John Hughes unfortunate untimely death was reported in the news yesterday, may God rest his soul. The televised reports have consistently said that he will most be remembered for his coming-of-age teen movies of the 80’s, but it’s not those films that I will remember him for. Rather, I will remember him for the travel adventure comedies.
Today, the focus of comedy films seems to be complete irreverence, innuendo and blatant raunchiness. It’s not say that John Hughes films didn’t deal with adult themes, they did, but it was delivered in a more meaningful way, not for the shock value. His movies were goal driven and commonly featured a destination that seemed nearly impossible to get to due to all the obstacles thrown in along the way. By the end of the movie the goal has been reached and viewers are left with a positive heartwarming experience.
One of my all-time favorite comedy movies, whom he wrote, produced and directed is Planes, Trains and Automobiles starring Steve Martin and the late John Candy. The film not only was full of humor but it had a lot of heart which is hard to find in today’s Hollywood comedies. The film starts out with a man, Neal (Steve Martin), trying to get home for Thanksgiving who runs into an obnoxious traveling curtain ring salesman, Del (John Candy), who takes it upon himself to help Neal get home. Neal goes from being a mild-mannered businessman to an enraged lunatic because he can’t seem to get away from accident prone Del no matter what he tries. In the end, Neal finds out Del was really a lonely man with nowhere to go and he invites Del to thanksgiving with his family.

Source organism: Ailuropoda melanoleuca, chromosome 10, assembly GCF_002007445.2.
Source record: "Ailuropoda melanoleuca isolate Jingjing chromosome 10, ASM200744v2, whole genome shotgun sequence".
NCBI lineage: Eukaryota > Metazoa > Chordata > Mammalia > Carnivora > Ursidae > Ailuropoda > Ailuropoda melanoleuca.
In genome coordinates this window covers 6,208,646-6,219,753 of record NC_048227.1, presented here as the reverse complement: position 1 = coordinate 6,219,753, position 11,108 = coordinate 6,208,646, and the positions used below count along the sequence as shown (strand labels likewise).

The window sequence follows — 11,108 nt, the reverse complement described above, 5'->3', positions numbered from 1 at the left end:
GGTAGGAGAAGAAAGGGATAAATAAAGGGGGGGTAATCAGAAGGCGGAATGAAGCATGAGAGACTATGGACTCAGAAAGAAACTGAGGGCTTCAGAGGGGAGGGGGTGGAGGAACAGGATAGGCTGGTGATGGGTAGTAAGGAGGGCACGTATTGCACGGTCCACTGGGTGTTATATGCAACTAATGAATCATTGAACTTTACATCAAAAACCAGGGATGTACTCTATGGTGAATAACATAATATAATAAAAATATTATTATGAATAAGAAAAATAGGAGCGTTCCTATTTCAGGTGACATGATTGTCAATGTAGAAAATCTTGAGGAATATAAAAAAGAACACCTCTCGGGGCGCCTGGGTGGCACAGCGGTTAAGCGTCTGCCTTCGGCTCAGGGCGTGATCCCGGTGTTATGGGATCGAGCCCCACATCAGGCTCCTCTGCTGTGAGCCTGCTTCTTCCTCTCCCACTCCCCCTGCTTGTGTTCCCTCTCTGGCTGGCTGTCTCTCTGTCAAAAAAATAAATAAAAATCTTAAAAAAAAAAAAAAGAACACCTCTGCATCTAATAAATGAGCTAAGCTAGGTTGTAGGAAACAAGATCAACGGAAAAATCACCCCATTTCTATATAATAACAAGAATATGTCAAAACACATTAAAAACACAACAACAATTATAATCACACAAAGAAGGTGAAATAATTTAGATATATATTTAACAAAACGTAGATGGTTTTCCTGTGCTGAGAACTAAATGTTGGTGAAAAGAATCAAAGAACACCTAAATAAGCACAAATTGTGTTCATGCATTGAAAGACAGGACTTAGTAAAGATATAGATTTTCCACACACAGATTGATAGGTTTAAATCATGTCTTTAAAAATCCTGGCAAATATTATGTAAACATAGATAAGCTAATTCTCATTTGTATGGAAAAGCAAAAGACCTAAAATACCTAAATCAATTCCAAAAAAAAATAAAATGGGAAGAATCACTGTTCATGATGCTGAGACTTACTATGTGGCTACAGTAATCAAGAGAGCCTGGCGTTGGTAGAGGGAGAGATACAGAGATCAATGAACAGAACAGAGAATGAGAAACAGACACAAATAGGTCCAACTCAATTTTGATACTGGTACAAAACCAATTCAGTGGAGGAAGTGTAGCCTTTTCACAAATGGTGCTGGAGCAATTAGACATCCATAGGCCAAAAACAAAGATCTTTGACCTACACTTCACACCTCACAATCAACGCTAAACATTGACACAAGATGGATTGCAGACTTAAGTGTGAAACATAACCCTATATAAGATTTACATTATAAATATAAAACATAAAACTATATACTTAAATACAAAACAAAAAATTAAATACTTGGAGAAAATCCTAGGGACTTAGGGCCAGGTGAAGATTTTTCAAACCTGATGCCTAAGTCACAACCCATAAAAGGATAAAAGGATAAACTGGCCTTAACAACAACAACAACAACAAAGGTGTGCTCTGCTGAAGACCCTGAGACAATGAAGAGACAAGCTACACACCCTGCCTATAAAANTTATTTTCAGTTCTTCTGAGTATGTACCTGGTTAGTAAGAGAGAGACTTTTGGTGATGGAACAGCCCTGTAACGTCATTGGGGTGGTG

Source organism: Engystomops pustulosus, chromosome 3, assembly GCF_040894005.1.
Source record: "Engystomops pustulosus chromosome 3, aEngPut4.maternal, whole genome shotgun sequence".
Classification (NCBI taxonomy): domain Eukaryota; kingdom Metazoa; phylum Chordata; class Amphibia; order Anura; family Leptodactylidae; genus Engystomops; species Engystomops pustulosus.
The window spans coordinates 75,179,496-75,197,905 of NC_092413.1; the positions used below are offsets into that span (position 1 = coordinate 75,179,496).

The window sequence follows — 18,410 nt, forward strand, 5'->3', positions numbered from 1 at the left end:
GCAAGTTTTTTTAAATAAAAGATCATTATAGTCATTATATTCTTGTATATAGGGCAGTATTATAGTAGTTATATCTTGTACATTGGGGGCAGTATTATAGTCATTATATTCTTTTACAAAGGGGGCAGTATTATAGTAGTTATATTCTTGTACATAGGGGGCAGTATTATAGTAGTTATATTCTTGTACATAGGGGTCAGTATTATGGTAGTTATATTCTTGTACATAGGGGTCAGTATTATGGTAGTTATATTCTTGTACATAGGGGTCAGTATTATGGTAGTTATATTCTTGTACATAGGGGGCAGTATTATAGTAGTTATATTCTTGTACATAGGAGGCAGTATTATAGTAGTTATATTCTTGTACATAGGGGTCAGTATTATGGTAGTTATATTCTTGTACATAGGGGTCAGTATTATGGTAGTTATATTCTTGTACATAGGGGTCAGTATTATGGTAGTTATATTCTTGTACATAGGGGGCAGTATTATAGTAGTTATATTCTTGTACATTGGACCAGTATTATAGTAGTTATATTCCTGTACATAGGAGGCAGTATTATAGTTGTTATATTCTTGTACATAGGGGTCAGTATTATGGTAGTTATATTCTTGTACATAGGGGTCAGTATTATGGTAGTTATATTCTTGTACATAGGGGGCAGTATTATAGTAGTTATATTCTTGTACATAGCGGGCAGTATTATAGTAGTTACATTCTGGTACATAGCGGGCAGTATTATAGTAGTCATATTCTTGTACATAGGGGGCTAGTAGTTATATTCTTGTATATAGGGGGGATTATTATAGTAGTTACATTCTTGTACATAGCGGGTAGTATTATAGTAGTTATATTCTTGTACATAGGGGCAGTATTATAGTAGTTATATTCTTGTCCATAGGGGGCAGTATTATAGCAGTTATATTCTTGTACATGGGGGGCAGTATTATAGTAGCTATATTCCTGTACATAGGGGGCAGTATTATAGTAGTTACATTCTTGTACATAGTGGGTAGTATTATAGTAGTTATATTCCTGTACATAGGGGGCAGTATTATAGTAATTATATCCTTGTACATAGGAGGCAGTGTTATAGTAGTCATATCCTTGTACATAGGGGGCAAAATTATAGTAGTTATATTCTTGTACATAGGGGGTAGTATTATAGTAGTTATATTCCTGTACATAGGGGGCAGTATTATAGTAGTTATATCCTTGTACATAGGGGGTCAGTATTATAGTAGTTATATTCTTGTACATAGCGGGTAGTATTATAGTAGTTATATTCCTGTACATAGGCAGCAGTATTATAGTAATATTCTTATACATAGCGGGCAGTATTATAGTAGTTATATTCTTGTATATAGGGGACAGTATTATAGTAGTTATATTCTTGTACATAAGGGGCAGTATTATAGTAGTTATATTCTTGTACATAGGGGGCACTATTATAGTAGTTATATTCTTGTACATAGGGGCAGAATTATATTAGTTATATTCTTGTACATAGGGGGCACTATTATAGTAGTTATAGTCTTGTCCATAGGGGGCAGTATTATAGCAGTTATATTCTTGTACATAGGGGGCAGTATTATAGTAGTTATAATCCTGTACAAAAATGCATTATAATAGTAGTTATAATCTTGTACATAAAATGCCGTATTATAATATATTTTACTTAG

Other notable films from John Hughes for me were:
I took a break from the challenges for a while to focus on my entry for the Design It: Shelter competition which is co-sponsored by the Guggenheim and Google. It was coming along nicely so I decided to do the Skyscraper challenge in the meantime
Here’s my entry for Challenge #088 – Skyscraper. I have designed it to stand 5280 feet tall (1 mile). The skyscraper would be zoned for mixed use including office space, retail space, restaurants, apartments and condominiums. This would likely be the largest structure on Earth if it were built and would be the showpiece for the city it resides in. There are a total of 395 floors on the main tower with 132 floors on each of the 4 sibling towers for a total of 923 floors. There is an immense spire that extends from the top of the sibling towers to the top of the main tower then extends a quarter mile above that. The footprint of the pedestal base is more than 6 1/2 acres in area and the tower would sit on a 10 acre city block. See the model here and see the image gallery below:
For the submarine challenge I had the idea for one that had wings designed for underwater with the propulsion units built into them. I had been thinking about designing a modern jet with the engines inline with the wings but when this challenge came up I decided I could do the same with the sub. Below is the description I wrote for the 3D Warehouse:
This submarine is modeled to resemble a fish. Its propulsion system features large propellers contained in ducted cowlings that are designed to create a vortex enabling the sub to travel at high speeds through the water. Each propeller housing is attached to a wing that pivots up or down to ascend or descend in the water. When the wings move in opposite directions they allow the submarine to roll and turn much like an airplane does. Varying the speed of each propeller also assists in turning mobility.